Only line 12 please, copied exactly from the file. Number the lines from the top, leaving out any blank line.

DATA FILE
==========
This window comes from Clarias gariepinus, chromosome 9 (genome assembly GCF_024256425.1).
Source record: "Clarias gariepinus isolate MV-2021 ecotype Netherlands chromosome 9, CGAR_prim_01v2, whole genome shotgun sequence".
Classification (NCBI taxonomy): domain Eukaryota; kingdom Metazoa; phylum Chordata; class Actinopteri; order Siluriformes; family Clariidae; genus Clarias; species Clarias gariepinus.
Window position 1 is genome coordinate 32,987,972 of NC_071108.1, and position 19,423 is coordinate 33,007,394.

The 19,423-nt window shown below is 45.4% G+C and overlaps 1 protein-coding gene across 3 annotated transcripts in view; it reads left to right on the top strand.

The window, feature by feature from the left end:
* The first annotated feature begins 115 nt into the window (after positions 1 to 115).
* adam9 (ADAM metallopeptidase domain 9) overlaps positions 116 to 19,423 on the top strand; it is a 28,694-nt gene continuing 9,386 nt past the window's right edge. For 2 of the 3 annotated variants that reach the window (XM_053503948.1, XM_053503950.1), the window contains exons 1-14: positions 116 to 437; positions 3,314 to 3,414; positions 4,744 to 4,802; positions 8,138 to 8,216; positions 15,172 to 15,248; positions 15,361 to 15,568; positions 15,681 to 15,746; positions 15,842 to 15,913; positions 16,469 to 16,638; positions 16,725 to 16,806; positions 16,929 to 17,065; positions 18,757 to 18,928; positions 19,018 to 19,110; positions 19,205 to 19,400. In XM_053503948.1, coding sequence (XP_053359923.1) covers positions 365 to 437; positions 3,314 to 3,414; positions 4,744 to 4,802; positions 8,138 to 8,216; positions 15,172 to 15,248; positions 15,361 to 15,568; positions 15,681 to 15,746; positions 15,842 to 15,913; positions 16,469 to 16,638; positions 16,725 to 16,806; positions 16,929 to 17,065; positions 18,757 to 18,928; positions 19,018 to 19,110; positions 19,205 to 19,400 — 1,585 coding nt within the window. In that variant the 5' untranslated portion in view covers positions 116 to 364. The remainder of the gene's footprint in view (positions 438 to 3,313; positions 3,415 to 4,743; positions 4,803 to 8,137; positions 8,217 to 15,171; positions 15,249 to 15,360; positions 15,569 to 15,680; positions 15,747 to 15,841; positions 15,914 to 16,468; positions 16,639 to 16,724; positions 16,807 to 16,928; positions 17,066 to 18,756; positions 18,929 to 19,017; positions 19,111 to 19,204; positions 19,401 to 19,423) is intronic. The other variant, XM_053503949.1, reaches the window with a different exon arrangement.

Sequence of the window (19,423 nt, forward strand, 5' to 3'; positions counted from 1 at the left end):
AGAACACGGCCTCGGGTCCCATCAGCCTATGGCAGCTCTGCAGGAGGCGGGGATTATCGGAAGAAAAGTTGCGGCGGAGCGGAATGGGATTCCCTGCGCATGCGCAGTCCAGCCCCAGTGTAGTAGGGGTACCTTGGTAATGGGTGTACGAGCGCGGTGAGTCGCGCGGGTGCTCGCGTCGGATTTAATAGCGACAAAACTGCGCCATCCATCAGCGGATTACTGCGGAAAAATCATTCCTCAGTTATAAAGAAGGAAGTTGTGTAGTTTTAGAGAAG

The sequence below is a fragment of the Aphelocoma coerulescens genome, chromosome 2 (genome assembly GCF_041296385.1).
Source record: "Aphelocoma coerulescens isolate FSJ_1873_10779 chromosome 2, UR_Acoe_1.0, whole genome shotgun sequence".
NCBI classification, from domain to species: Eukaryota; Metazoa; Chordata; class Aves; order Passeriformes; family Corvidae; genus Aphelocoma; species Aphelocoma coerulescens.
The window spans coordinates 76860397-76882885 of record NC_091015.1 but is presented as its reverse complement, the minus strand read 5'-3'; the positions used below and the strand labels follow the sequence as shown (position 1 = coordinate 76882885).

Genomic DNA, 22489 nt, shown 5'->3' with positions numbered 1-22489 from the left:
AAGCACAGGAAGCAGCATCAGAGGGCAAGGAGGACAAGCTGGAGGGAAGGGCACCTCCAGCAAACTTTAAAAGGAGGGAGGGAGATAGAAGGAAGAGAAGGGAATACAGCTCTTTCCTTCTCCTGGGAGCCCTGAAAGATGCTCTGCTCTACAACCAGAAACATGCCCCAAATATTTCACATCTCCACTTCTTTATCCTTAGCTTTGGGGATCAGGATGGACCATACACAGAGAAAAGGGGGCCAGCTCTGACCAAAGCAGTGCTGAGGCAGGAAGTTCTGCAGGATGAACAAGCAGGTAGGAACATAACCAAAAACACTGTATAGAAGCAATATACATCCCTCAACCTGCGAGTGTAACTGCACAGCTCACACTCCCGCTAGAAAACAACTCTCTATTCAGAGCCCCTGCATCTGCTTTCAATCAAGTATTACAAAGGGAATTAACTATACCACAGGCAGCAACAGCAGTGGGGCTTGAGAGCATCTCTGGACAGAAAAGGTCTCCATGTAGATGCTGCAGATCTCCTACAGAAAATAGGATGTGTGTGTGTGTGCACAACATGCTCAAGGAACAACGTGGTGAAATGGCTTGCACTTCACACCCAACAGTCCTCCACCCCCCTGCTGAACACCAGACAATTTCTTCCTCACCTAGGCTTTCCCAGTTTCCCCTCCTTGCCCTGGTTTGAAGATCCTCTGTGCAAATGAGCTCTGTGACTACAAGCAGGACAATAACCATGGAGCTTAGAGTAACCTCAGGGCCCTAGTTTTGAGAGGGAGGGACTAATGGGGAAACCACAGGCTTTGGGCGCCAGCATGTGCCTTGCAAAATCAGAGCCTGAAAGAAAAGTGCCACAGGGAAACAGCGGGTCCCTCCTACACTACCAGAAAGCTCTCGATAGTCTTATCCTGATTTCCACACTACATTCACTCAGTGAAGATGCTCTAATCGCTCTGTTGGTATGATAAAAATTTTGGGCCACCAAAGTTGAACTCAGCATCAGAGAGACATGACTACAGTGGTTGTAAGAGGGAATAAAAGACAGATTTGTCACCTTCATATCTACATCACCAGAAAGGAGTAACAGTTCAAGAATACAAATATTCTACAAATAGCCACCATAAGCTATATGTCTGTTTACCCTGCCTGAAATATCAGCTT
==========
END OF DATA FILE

Source record: "Aphelocoma coerulescens isolate FSJ_1873_10779 chromosome 2, UR_Acoe_1.0, whole genome shotgun sequence".